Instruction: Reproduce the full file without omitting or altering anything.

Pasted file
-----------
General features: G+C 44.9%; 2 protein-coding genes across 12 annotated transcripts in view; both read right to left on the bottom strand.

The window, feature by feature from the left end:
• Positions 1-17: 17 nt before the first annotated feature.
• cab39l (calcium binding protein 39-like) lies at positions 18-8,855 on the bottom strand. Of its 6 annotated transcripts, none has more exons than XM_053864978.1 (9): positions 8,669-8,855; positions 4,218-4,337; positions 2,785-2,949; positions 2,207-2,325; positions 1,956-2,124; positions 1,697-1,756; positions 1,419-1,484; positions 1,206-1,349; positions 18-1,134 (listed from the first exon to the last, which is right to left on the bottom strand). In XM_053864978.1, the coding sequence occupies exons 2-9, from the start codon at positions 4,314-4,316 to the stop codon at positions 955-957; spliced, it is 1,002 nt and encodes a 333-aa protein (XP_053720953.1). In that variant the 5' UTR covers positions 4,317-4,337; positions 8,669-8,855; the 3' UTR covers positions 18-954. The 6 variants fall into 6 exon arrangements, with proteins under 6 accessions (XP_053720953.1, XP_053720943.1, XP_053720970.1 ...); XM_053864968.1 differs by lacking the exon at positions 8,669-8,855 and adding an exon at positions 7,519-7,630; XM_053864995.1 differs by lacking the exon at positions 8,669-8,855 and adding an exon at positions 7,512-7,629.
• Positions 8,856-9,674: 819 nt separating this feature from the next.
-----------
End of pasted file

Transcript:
General features: G+C 44.9%; 2 protein-coding genes across 12 annotated transcripts in view; both read right to left on the bottom strand.

The window, feature by feature from the left end:
• Positions 1-17: 17 nt before the first annotated feature.
• cab39l (calcium binding protein 39-like) lies at positions 18-8,855 on the bottom strand. Of its 6 annotated transcripts, none has more exons than XM_053864978.1 (9): positions 8,669-8,855; positions 4,218-4,337; positions 2,785-2,949; positions 2,207-2,325; positions 1,956-2,124; positions 1,697-1,756; positions 1,419-1,484; positions 1,206-1,349; positions 18-1,134 (listed from the first exon to the last, which is right to left on the bottom strand). In XM_053864978.1, the coding sequence occupies exons 2-9, from the start codon at positions 4,314-4,316 to the stop codon at positions 955-957; spliced, it is 1,002 nt and encodes a 333-aa protein (XP_053720953.1). In that variant the 5' UTR covers positions 4,317-4,337; positions 8,669-8,855; the 3' UTR covers positions 18-954. The 6 variants fall into 6 exon arrangements, with proteins under 6 accessions (XP_053720953.1, XP_053720943.1, XP_053720970.1 ...); XM_053864968.1 differs by lacking the exon at positions 8,669-8,855 and adding an exon at positions 7,519-7,630; XM_053864995.1 differs by lacking the exon at positions 8,669-8,855 and adding an exon at positions 7,512-7,629.
• Positions 8,856-9,674: 819 nt separating this feature from the next.